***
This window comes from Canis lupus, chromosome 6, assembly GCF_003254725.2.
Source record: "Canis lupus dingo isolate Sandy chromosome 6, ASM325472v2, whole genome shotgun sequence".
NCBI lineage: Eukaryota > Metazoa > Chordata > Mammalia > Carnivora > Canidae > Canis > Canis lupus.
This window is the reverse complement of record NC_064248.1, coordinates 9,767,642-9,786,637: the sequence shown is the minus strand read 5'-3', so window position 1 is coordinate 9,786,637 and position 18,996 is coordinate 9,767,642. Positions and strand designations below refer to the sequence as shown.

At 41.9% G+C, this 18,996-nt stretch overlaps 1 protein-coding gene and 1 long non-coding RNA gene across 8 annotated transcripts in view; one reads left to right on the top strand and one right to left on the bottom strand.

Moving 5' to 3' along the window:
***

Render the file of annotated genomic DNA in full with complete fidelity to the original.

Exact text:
This window comes from Canis lupus, chromosome 6, assembly GCF_003254725.2.
Source record: "Canis lupus dingo isolate Sandy chromosome 6, ASM325472v2, whole genome shotgun sequence".
NCBI lineage: Eukaryota > Metazoa > Chordata > Mammalia > Carnivora > Canidae > Canis > Canis lupus.
This window is the reverse complement of record NC_064248.1, coordinates 9,767,642-9,786,637: the sequence shown is the minus strand read 5'-3', so window position 1 is coordinate 9,786,637 and position 18,996 is coordinate 9,767,642. Positions and strand designations below refer to the sequence as shown.

At 41.9% G+C, this 18,996-nt stretch overlaps 1 protein-coding gene and 1 long non-coding RNA gene across 8 annotated transcripts in view; one reads left to right on the top strand and one right to left on the bottom strand.

Moving 5' to 3' along the window: